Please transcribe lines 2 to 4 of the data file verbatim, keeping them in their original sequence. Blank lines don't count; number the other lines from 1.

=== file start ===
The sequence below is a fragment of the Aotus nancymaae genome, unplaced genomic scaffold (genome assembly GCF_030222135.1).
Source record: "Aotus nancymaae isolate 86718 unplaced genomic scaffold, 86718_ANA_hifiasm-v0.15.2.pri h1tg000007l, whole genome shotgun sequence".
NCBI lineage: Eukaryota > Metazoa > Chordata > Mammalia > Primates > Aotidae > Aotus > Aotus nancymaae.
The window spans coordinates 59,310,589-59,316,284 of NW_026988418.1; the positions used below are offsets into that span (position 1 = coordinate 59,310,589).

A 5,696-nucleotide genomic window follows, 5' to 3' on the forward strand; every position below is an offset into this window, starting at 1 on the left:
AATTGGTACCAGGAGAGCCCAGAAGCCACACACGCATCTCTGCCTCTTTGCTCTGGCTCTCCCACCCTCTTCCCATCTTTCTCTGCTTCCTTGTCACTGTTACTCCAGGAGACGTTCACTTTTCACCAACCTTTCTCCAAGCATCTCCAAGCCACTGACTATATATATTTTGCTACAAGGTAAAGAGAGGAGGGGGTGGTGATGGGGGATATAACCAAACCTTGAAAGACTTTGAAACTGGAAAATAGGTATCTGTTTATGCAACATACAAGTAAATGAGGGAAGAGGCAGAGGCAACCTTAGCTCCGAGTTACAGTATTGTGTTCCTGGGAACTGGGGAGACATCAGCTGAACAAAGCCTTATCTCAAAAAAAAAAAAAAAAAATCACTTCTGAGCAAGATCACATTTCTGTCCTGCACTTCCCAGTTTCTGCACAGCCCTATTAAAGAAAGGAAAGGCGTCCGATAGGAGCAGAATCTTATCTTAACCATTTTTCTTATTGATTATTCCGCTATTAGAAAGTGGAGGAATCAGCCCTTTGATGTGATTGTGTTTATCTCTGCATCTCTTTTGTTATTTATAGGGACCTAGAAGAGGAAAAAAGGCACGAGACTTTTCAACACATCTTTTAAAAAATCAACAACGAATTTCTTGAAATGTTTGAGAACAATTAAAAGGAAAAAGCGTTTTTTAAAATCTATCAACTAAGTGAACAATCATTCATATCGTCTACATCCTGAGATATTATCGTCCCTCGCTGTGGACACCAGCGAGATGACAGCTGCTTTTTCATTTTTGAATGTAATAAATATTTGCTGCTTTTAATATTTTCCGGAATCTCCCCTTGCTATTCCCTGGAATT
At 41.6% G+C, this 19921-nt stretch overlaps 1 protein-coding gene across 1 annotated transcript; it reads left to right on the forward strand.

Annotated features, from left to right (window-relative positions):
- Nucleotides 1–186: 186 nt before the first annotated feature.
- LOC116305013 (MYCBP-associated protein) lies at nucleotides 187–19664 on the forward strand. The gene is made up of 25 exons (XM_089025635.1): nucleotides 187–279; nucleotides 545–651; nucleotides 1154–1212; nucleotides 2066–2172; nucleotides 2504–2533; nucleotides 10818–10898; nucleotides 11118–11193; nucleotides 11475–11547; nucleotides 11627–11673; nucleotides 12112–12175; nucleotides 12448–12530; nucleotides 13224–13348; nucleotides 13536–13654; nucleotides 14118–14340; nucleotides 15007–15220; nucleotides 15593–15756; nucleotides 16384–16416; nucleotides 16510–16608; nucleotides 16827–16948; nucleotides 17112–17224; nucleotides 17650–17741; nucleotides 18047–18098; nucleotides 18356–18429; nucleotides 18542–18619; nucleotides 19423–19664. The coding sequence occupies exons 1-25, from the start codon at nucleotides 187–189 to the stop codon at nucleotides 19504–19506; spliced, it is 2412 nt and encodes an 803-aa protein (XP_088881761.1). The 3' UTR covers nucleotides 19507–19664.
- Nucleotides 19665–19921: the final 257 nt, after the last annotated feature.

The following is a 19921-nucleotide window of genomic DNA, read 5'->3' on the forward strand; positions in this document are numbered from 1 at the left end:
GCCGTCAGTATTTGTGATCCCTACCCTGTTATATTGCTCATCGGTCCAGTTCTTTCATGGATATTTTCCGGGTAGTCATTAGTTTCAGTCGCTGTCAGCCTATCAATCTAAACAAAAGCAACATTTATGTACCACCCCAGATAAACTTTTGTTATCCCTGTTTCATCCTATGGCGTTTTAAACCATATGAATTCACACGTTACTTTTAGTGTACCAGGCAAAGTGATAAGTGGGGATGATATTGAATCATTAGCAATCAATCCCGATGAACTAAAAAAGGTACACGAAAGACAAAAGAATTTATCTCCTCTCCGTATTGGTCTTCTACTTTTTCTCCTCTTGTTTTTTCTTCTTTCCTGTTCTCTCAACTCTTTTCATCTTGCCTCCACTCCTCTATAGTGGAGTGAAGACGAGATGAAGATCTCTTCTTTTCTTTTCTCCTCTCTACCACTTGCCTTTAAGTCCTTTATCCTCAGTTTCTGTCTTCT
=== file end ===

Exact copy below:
Source record: "Aotus nancymaae isolate 86718 unplaced genomic scaffold, 86718_ANA_hifiasm-v0.15.2.pri h1tg000007l, whole genome shotgun sequence".
NCBI lineage: Eukaryota > Metazoa > Chordata > Mammalia > Primates > Aotidae > Aotus > Aotus nancymaae.
The window spans coordinates 59,310,589-59,316,284 of NW_026988418.1; the positions used below are offsets into that span (position 1 = coordinate 59,310,589).